A centerpiece of the Biden administration’s economic proposals is its pitch to double the national minimum wage to $15 an hour. Whether Biden’s proposal makes it to a final vote in the pending pandemic relief bill or returns later in the year as free-standing legislation, it faces an uphill battle for enactment in the way it’s proposed.
Not only is GOP opposition strong, but members of Congress who represent rural areas, including some Democrats, worry about a one-size-fits-all national mandate’s impact on their local businesses, existing jobs and tax revenues, not to mention their economic development efforts to add jobs and expand the tax base.
Governing finance writer Gerard Miller says there is another approach, though, that could allay some of those fears and perhaps blunt some of the opposition: indexing the minimum wage to the local cost of living.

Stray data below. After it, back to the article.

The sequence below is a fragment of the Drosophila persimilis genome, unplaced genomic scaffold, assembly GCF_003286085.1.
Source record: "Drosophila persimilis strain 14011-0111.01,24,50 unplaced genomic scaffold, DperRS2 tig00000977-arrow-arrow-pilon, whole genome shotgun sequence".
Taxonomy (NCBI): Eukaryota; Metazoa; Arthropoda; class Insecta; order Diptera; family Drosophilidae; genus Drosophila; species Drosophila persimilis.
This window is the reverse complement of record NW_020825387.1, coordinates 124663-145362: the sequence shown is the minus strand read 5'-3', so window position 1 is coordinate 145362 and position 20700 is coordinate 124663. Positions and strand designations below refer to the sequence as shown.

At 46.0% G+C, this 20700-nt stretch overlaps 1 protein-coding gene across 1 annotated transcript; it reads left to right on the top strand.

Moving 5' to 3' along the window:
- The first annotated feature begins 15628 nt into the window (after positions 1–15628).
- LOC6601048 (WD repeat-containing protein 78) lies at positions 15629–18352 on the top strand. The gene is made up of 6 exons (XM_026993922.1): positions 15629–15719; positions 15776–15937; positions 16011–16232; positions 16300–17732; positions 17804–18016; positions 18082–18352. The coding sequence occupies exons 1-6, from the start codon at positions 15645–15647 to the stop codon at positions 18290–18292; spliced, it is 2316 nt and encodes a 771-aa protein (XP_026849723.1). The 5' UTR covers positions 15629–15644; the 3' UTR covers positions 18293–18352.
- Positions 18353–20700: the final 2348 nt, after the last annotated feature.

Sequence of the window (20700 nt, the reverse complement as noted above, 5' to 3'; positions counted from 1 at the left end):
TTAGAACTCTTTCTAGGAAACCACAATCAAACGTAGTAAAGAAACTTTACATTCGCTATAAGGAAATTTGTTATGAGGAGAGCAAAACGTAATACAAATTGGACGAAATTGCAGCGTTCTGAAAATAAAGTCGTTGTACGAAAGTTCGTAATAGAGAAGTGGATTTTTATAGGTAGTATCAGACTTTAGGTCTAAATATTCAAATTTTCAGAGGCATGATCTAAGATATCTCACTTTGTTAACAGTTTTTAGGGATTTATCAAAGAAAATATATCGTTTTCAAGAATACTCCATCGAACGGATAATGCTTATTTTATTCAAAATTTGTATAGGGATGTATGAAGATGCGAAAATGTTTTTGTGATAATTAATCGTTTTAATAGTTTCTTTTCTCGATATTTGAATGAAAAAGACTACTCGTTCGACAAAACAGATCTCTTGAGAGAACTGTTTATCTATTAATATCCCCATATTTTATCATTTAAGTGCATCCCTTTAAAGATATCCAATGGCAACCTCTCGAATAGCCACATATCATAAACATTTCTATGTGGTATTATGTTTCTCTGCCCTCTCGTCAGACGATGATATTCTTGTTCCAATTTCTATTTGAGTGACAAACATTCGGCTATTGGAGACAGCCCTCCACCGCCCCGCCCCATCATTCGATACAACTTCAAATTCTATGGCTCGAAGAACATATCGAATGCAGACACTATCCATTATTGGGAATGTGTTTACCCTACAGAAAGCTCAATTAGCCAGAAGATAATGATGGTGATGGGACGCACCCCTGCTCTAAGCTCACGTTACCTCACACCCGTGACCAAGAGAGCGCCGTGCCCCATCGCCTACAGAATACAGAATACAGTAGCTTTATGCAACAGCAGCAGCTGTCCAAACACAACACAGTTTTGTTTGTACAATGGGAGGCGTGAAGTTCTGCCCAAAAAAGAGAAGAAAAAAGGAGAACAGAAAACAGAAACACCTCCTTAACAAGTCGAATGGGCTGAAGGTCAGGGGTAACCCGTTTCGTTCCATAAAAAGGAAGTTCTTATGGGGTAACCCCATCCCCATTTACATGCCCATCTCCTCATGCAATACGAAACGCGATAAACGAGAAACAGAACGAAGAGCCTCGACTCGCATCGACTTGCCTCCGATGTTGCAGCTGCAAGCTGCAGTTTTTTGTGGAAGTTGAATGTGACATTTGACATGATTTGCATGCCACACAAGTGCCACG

The national minimum wage standard could be adjusted—both up and down—for local cost-of-living differences on a county-by-county basis. The tools for such adjustments are readily available, Miller writes.
For years, the Department of Housing and Urban Development has calculated a fair market rent index for metropolitan statistical areas. The federal government also makes “locality” adjustments to some of its workers’ pay for local cost-of-living differentials. Such methodologies can readily be enhanced to use local apartment and house rental rates, along with “bottom tier” house prices, for data points.
Workers in urban, high-income, high-cost counties (like Bergen in New Jersey, Fairfax in Virginia and San Francisco in California) would be eligible for a federal minimum wage several dollars higher than the national standard. Those working in low-income, low-cost rural counties would be subject to a commensurately lower minimum wage, unless their state’s local mandate is higher.
Given that housing is just one component of living costs, and to avoid bizarre extreme outcomes, there would need to be upper and lower limits on such adjustments—perhaps establishing a range of plus or minus 25%.
Read Miller’s full column, which details the history of the current federal minimum wage and explains his reasonings for a wage index.